Ellery campaign

Kym Ellery is our latest local designer to be invited to present at Paris Fashion Week and, with her, she's taken a flair for voluminous proportions and unconventional fabrications. Meanwhile, New Zealand designer Georgia Alice has caught the eye of international critics like Leandra Medine of the Man Repeller - who described her clothes as "quiet garments" allowing women to "quite literally feel unilateral luxury." This focus on luxury is important, but even more so is the focus on style over trends that seem to set our local designers apart. They form part of the new guard of nonconformists that are busy rewriting the rules in fashion today. Vetements is another label that comes to mind here. Operating as a design collective in Paris with a certain level of mystery about them, this group of friends combine their collective experience at a number of different houses to deliver clothing that is all about attitude rather than transience. As fashion houses continue to carve out a new set of guidelines overseas, the way is paved for more progressive newcomers on a local scale. And as a result of this, our Antipodean designers have never felt more on point.

Much of this has to do with the increasing democratisation of fashion. No longer is the front row reserved exclusively for powerful fashion editors, but also for the equally powerful bloggers and celebrities prepared to tell it like it is. No longer do we have to wait months to view the collections via printed pages, instead they are available to us almost instantaneously. Live streaming collections and the overall digitalisation of the space has meant that the customer now wields more consumer power than ever before - capable of offering honest feedback in real time via avenues such as social media. As a result, designers and creative directors are catering just as much to the audience directly as they are to the editors nowadays. This has worked superbly well for Hedi Slimane at Saint Laurent, who - despite some scathing reviews and a very public conflict with revered fashion critic Cathy Horyn - has managed to double the revenue of this 54-year-old fashion house in just 3 short years at its helm. With a resume that includes photographer and curator, as well as designer, this is no small feat and represents a real turning point for the industry. As design houses new and old continue to approach an aesthetic rather than trend-driven direction, then, the Australian and New Zealand vision can only continue to rise.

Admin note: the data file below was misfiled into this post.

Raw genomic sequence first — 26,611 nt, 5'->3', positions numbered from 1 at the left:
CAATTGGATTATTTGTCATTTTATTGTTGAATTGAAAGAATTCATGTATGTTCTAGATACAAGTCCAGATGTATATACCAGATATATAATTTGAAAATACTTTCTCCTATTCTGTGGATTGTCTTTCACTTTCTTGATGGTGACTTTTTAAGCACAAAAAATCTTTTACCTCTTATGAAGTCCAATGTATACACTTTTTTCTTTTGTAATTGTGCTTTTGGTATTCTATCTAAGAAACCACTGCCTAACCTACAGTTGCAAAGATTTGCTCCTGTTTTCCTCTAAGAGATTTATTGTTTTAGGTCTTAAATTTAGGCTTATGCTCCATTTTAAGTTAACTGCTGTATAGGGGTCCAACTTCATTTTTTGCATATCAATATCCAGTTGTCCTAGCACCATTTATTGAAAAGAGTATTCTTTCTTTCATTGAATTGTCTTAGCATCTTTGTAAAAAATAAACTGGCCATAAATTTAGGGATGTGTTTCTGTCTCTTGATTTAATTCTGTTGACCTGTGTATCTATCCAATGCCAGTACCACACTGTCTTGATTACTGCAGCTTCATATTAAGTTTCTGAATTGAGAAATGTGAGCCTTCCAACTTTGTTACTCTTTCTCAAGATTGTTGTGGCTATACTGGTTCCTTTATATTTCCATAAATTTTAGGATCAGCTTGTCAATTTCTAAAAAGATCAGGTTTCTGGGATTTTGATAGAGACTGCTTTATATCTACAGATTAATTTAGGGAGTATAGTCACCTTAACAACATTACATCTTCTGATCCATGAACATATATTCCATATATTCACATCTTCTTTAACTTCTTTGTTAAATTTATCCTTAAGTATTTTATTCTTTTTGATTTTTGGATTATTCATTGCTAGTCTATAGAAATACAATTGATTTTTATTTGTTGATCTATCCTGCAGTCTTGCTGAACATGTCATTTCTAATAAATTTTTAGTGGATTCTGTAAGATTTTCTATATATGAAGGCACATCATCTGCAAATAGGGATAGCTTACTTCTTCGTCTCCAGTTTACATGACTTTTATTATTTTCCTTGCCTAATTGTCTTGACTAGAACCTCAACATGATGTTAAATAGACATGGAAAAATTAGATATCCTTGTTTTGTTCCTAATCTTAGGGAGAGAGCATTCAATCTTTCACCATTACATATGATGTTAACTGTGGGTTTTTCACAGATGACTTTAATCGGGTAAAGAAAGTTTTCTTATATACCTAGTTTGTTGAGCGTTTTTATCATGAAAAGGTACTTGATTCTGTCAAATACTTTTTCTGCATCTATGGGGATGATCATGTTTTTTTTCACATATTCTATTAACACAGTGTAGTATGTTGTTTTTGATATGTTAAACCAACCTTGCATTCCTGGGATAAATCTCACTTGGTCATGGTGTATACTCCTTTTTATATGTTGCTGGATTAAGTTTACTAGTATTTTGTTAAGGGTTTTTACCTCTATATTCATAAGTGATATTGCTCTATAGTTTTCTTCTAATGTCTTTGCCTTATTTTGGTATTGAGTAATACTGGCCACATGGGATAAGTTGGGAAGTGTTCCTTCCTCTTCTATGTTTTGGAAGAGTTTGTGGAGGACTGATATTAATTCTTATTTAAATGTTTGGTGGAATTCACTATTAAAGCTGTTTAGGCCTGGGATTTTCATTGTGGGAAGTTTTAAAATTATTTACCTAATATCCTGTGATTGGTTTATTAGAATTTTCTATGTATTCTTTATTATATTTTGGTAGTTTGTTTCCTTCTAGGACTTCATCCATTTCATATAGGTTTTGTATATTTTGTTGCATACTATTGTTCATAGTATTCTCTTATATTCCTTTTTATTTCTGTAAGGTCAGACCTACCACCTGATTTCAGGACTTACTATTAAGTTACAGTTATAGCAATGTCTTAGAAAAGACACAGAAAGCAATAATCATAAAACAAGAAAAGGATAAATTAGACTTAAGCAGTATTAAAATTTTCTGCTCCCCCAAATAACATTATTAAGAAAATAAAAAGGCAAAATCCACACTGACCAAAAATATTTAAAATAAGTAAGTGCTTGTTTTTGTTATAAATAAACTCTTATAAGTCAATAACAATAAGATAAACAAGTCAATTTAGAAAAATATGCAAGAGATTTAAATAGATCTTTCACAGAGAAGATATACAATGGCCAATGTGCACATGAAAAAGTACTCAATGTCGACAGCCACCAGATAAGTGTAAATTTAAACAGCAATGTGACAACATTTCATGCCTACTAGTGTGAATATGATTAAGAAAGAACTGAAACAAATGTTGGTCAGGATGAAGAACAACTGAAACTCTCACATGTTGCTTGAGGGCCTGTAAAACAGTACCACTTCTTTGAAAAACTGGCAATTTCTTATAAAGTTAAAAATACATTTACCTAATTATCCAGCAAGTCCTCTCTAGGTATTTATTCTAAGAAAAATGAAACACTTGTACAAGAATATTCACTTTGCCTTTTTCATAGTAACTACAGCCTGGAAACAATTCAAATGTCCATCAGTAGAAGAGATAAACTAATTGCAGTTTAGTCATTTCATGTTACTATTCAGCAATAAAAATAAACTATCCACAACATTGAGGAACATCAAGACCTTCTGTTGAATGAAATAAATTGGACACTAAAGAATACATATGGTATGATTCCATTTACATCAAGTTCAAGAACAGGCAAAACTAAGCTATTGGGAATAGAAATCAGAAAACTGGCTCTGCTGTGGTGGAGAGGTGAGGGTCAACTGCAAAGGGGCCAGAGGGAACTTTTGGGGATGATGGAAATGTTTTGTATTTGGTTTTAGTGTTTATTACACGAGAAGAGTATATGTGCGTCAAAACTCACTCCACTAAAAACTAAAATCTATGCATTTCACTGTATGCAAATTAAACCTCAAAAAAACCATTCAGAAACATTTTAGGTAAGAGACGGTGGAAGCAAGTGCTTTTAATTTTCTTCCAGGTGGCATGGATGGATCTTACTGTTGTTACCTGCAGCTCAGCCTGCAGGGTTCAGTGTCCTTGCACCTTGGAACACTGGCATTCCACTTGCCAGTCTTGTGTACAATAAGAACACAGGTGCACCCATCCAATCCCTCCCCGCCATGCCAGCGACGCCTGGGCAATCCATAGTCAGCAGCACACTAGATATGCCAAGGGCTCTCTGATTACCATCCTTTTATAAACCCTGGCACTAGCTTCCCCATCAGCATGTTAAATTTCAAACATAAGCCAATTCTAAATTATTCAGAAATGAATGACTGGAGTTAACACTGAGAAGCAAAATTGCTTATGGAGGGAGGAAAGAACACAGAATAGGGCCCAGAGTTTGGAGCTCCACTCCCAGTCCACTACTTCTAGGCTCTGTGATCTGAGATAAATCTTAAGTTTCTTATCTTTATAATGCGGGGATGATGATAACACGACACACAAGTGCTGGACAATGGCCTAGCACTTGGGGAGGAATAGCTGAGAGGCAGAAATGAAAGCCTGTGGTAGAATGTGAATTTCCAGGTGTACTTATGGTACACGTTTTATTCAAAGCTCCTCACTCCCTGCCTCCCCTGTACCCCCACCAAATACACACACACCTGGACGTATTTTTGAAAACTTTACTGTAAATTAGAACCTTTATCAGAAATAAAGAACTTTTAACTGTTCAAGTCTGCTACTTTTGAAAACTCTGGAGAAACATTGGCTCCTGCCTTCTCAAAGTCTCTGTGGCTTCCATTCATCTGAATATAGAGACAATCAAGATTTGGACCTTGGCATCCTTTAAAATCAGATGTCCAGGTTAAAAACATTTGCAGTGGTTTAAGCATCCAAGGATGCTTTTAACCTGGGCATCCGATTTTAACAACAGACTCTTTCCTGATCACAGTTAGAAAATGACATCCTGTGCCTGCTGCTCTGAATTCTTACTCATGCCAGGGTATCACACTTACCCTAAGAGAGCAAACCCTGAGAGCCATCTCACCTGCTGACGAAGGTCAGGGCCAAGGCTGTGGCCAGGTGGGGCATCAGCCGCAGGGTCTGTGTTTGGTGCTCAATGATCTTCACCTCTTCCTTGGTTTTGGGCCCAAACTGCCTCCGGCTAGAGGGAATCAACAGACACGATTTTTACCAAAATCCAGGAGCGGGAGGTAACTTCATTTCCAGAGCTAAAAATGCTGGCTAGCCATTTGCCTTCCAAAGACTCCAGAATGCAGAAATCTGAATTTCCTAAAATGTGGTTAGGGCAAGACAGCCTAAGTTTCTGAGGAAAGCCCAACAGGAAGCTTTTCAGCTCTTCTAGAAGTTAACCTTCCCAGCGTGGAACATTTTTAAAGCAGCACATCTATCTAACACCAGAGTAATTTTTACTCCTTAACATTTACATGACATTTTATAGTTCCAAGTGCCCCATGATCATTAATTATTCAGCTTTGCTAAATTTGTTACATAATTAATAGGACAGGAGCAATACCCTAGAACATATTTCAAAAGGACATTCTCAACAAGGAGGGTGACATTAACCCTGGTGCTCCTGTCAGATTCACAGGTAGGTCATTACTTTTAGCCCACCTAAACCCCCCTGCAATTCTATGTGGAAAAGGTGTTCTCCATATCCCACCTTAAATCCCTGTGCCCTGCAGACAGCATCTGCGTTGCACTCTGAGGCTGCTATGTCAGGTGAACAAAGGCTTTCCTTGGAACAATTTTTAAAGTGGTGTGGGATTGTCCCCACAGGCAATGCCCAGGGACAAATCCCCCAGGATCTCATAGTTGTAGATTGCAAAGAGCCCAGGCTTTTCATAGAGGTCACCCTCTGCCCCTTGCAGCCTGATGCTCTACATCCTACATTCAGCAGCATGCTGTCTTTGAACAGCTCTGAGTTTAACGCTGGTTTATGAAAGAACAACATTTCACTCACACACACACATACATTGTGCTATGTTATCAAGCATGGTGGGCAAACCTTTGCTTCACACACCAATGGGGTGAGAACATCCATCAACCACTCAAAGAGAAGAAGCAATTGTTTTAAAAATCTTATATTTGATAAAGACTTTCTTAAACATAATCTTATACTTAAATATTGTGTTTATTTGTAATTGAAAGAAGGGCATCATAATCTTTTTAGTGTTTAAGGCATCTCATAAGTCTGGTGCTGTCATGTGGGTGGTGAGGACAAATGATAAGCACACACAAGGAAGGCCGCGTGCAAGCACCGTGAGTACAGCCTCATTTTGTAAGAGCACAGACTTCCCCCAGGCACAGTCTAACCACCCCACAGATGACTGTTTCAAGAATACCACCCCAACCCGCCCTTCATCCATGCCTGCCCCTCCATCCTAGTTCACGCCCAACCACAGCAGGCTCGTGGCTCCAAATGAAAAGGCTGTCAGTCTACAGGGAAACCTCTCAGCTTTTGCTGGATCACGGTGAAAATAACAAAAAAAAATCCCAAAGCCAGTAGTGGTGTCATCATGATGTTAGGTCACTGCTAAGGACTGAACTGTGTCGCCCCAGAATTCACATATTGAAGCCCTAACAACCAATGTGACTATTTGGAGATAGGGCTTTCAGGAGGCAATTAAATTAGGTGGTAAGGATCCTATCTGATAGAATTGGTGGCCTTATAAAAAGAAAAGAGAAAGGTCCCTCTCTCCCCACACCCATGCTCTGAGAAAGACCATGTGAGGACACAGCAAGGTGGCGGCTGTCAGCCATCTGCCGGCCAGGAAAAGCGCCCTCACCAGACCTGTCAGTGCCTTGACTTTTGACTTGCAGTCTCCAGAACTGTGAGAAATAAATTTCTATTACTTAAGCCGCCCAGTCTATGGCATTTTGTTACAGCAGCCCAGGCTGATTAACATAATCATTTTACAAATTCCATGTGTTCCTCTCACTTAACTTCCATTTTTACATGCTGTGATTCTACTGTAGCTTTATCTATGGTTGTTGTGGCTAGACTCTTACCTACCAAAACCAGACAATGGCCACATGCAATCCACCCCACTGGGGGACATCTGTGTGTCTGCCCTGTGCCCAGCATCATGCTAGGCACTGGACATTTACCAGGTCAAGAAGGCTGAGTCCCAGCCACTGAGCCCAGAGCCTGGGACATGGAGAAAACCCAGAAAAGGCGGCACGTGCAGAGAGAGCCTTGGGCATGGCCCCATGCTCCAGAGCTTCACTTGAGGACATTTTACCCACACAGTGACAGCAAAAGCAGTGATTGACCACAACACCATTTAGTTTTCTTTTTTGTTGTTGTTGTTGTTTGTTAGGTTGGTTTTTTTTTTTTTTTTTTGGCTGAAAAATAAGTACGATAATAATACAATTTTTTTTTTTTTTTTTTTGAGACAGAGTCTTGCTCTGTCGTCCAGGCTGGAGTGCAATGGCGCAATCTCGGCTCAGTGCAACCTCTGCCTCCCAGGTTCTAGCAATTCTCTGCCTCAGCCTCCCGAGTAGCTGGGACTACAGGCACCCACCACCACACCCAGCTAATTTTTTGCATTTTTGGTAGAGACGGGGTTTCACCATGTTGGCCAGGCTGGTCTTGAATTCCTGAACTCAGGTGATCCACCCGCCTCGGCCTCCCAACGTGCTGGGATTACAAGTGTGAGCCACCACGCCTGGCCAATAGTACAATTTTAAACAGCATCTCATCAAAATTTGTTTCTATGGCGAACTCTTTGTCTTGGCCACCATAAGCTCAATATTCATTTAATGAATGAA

Verner campaign

This is not to suggest that trends have disappeared altogether and, certainly, the high street still deals heavily in this domain. But now the driving force behind really good fashion is simply shifting. Today, it is less about that season's painterly prints or another's Spanish influence, and increasingly more about factors like silhouette, proportion or use of texture. And what better way to embody this than with Verner's reinterpretation of the classics, Georgia Alice's raw-edged hems, or Kym Ellery's architectural cuts? Indeed, Verner's SS15 offering was entitled 'Eat Cake', a reference to one of the most rebellious of all fashion figures, Marie Antoinette. This collection is self-described as a shift in gaze for the brand, looking outward instead of inward and acknowledging the very fact that our local designers are set to make an even greater mark in years to come. Why? Because these are the brands producing signatures that retain life beyond seasons and - in the context of changing fashion weeks and the rise of the pre collection - it seems that few qualities could possibly be more valuable.


Text Rosie Dalton